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Is Earth heading for extinction?


*From full-blown collapse to gradual die off, math models reveal three possible fates for planet
*Innovative zero-emissions power plant begins tests on new approach to capturing carbon

Scientists have modelled the three possible fates for our planet as Earth’s population grows and the effects of climate change worsen.Mathematicians modelled how advanced civilisations on ancient exoplanets might have survived or perished when faced with a similar changing environment.

They showed that humanity could go through a soft landing, a gradual die off, or full-blown collapse.Experts said a die-off, in which, as much as seven in ten of a planet’s inhabitants were wiped out before stabilising, was by far the most common outcome.A soft landing was the most positive outcome, and occurred when a civilisation adapted to its changing planet without a mass extinction.

During a full-blown collapse, the planet was too sensitive to recover from damage caused by its inhabitants, leading to a rapid annihilation of all intelligent life.There is bad news for Earth. Even when planets switched to renewable fuels to save themselves from extinction, the damage done was sometimes still enough to wipe out the inhabitants, according to the models.


Scientists said the simulations reveal “a radical truth about the challenge we face as we push the Earth into its human-dominated era.”The team, led by scientists at the University of Rochester in New York, used models for population growth on Earth to mark out how alien planets may have grown.Using statistical models they mapped out possible histories of alien worlds, the civilisations they grew, and the climate change that followed.

They called these societies “Exo-civilizations” and say that learning from their mistakes could help us prepare for the effects of climate change.Writing in the Atlantic, coauthor Professor Adam Frank said: “Given that more than 10 billion trillion planets likely exist in the cosmos, unless nature is perversely biased against civilisations like ours, we’re not the first one to appear.

“That means each exo-civilization that evolved from its planet’s biosphere had a history: A story of emergence, rising capacities, and then maybe a slow fade or rapid collapse.“And just as most species that have ever lived on Earth are now extinct, so too most civilizations that emerged (if they emerged) may have long since ended.“So we’re exploring what may have happened to others to gain insights into what might happen to us.”

Also, a team of engineers in La Porte, Texas, has spent the past several weeks running tests on a prototype power plant that uses a stream of pure carbon dioxide (CO2) — not air — to drive a turbine. If the zero-emission technology developed by NET Power in Durham, North Carolina, succeeds, it could help to usher in an era of clean power from fossil fuels.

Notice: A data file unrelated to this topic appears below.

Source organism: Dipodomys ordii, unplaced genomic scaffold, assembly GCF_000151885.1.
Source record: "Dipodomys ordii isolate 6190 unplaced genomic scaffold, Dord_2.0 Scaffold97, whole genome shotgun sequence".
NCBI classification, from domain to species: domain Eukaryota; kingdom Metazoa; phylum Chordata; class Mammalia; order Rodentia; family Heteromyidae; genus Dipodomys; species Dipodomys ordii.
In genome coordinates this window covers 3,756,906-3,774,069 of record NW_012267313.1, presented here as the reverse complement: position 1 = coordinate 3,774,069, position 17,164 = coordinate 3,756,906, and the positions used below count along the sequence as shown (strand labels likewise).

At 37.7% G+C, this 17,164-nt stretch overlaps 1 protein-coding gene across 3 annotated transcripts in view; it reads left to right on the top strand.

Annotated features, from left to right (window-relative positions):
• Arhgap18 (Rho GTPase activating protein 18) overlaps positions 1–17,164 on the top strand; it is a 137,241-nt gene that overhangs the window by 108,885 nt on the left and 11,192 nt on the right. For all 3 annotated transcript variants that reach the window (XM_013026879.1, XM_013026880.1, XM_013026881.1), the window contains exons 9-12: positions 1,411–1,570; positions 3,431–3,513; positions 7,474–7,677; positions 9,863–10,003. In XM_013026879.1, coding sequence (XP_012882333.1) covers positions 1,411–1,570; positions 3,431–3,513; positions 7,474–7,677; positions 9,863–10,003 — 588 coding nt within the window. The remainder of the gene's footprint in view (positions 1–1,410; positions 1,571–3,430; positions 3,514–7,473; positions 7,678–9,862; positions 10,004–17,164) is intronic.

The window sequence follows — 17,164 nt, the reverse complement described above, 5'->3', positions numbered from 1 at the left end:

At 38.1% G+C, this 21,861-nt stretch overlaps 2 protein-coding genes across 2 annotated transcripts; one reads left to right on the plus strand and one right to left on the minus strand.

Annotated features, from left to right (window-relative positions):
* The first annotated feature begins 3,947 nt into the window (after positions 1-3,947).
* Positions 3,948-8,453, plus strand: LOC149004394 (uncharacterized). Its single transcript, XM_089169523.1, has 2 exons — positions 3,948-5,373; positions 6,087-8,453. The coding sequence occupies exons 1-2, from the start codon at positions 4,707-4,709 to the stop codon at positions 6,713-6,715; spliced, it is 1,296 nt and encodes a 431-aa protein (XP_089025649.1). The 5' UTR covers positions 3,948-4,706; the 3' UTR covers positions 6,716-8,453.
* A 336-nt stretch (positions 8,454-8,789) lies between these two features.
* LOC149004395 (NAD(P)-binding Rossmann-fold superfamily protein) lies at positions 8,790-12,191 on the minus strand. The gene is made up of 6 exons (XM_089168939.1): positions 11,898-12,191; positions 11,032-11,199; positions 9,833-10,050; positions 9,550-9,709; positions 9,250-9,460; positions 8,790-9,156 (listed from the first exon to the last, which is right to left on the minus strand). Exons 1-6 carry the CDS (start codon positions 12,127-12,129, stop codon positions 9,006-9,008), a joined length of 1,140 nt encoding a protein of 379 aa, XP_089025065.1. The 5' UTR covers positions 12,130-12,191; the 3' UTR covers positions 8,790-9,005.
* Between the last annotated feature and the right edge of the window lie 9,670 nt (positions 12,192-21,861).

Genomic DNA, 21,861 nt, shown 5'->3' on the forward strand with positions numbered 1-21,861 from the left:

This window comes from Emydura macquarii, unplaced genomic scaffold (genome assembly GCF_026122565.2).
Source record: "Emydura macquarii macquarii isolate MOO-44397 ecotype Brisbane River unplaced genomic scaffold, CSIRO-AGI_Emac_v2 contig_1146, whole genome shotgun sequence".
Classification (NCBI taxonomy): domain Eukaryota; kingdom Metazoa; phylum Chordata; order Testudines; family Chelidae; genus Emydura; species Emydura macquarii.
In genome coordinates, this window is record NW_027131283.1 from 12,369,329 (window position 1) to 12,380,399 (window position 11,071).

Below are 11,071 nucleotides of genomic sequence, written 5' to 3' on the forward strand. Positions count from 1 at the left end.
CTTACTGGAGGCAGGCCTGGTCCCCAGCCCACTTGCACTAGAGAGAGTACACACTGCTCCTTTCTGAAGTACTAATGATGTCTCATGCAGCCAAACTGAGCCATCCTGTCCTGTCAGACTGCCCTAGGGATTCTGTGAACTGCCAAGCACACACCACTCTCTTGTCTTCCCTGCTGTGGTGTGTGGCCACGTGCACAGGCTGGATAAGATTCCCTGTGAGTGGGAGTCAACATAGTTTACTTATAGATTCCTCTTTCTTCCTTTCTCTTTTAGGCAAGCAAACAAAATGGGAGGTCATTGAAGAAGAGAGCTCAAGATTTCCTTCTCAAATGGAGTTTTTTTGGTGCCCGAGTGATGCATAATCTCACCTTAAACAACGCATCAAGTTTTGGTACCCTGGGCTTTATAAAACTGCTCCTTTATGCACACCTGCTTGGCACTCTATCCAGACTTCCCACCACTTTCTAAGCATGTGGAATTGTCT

The company broke ground on the roughly 25-megawatt plant in March 2016, after raising US$140 million for the project, and completed construction last year. It is now running a battery of tests on the combustor that powers the plant, a one-of-a-kind device built by the Japanese industrial giant Toshiba. If the tests go as planned, NET Power will hook up the turbine and begin generating electricity later this year.

Officials say everything is running smoothly so far. “We’re still smiling,” says chemical engineer Rodney Allam, the facility’s lead designer. Allam is now a partner with 8 Rivers, a technology company in Durham that co-owns NET Power with Exelon, a major electricity provider in Chicago, Illinois, and McDermott International, an energy-services company in Houston, Texas.

Meanwhile, the University of Rochester in New York team’s calculations combined population statistics from Earth’s species with generic physics and chemistry that make up climates on other planets.They applied the laws of these climates to scenarios in which an industrial civilisation arrived on a planet and began consuming its resources.

As the society used up resources for energy, it grew because its capacity to feed more people expanded, allowing it consumes more resources.Eventually this loop had feedback effects on the planet that damaged it and began to make it uninhabitable.This mirrors humanity’s relationship with Earth following the industrial revolution, during which we began to burn fossil fuels for energy, Professor Frank said.

As part of the simulations, researchers imagined the civilisation had two types of energy source: One with a high impact on the planet, like fossil fuels, and one with a low impact, like solar power.In some of the models the researchers allowed the civilisation to switch to low-impact resources as the health of the planet plummeted.

The models revealed three distinct types of civilisational histories that showed what could happen on Earth if population and climate trends continue.Unfortunately, of the three fates observed, none were positive.The most common outcome observed by the team was known as the die off.As the civilisation on the simulated planets used energy, its population exploded, but its use of resources pushed the planet away from the conditions the society had become accustomed to.

As the population continued to expand the planet became uninhabitable, forcing a devastating drop in the number of civilians until a sustainable planetary civilisation was achieved once more.In many of the models, researchers observed that as much as 70 per cent of the population perished before a steady state was reached again.The second outcome viewed by the team was the soft landing – the most positive outcome of the three observed.